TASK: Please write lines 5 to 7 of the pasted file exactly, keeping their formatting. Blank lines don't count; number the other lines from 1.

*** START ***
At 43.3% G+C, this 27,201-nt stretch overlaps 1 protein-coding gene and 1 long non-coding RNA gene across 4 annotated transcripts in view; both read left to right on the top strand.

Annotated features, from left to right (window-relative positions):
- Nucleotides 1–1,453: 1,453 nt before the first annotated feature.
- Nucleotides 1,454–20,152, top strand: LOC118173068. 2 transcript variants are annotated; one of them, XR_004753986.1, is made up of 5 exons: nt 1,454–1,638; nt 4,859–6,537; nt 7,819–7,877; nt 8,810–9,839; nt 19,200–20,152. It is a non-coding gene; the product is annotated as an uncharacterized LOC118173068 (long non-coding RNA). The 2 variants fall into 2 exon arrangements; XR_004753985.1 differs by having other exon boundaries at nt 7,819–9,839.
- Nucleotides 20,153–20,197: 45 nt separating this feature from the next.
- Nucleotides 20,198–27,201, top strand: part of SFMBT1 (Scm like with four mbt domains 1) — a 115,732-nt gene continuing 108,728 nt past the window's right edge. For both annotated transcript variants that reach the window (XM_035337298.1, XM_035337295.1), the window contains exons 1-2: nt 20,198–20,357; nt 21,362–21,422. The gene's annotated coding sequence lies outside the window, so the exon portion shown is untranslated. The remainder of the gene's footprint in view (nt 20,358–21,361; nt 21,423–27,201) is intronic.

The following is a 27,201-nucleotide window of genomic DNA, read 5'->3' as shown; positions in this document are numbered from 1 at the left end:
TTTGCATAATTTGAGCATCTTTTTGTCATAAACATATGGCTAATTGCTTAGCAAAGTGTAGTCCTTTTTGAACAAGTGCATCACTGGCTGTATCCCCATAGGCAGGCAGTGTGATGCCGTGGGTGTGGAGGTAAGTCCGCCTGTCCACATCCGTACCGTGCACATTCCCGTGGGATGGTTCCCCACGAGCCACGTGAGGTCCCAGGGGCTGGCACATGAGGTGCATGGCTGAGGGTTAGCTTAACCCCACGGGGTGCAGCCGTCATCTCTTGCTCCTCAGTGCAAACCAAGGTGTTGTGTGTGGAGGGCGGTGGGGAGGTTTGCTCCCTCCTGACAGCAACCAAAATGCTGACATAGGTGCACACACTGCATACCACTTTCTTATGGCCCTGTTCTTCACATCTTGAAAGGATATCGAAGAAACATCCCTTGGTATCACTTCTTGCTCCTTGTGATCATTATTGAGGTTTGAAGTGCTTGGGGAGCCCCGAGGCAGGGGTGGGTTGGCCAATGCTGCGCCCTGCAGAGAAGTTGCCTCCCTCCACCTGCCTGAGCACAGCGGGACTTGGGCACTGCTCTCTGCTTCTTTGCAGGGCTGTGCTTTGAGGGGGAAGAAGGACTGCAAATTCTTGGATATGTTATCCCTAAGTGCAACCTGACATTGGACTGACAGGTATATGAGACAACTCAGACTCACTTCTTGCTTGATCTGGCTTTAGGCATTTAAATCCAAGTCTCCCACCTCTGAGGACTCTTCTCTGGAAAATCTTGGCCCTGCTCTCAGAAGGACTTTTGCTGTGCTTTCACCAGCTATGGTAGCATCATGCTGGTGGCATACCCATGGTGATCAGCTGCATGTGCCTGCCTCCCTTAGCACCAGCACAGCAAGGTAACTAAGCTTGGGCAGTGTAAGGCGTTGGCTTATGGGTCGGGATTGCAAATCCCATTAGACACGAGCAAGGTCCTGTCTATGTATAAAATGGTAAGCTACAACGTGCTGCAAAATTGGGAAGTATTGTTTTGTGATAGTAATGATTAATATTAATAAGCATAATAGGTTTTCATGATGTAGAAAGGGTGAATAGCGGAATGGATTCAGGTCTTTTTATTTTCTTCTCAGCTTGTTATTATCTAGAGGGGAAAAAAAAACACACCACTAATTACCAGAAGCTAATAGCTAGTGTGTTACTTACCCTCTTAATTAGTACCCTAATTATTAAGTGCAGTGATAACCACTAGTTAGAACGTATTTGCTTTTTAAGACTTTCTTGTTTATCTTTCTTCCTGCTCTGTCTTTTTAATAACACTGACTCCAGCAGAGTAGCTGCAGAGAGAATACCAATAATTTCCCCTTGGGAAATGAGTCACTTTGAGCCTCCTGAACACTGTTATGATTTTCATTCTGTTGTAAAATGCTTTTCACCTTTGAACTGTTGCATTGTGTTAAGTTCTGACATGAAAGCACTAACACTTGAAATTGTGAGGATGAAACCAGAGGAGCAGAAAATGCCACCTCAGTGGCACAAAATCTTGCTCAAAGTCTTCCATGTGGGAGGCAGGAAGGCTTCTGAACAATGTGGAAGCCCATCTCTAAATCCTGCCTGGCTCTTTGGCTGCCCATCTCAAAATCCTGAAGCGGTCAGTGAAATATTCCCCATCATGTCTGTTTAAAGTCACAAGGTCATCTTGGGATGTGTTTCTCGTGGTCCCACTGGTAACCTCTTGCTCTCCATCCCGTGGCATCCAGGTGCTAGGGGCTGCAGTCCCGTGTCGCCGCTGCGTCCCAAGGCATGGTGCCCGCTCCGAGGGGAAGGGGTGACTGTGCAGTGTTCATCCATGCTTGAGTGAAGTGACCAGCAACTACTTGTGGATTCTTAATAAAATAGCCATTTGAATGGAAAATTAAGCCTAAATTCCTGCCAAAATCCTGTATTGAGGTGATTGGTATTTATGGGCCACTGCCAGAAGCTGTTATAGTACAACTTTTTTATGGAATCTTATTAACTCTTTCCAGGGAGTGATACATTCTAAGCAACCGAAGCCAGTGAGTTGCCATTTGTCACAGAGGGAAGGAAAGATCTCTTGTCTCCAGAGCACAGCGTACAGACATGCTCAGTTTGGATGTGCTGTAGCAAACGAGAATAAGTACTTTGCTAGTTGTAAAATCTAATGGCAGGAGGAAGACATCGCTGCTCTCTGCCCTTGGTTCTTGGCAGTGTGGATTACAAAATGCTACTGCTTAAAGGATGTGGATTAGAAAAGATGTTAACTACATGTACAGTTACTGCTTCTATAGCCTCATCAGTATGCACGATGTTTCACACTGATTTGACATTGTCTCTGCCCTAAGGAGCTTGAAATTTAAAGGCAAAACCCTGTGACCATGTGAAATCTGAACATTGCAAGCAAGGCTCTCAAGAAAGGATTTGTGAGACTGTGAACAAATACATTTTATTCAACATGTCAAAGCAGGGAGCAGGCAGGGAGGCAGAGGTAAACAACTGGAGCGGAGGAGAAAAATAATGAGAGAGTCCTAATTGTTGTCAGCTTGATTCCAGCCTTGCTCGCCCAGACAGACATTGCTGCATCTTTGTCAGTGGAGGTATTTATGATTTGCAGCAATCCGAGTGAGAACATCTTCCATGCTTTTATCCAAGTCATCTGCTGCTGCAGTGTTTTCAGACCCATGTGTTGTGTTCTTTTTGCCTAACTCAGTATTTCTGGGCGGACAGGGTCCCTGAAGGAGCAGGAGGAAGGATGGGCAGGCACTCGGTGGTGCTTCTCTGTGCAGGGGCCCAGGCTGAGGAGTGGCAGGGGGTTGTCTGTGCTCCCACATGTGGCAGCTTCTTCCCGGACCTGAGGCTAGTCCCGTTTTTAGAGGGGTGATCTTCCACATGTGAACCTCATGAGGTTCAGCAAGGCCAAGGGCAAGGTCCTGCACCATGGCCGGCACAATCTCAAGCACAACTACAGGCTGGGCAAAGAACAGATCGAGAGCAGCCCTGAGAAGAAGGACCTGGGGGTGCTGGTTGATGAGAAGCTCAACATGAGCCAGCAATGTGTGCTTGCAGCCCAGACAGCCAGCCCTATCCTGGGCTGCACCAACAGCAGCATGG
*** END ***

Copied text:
- Nucleotides 20,153–20,197: 45 nt separating this feature from the next.
- Nucleotides 20,198–27,201, top strand: part of SFMBT1 (Scm like with four mbt domains 1) — a 115,732-nt gene continuing 108,728 nt past the window's right edge. For both annotated transcript variants that reach the window (XM_035337298.1, XM_035337295.1), the window contains exons 1-2: nt 20,198–20,357; nt 21,362–21,422. The gene's annotated coding sequence lies outside the window, so the exon portion shown is untranslated. The remainder of the gene's footprint in view (nt 20,358–21,361; nt 21,423–27,201) is intronic.

The following is a 27,201-nucleotide window of genomic DNA, read 5'->3' as shown; positions in this document are numbered from 1 at the left end: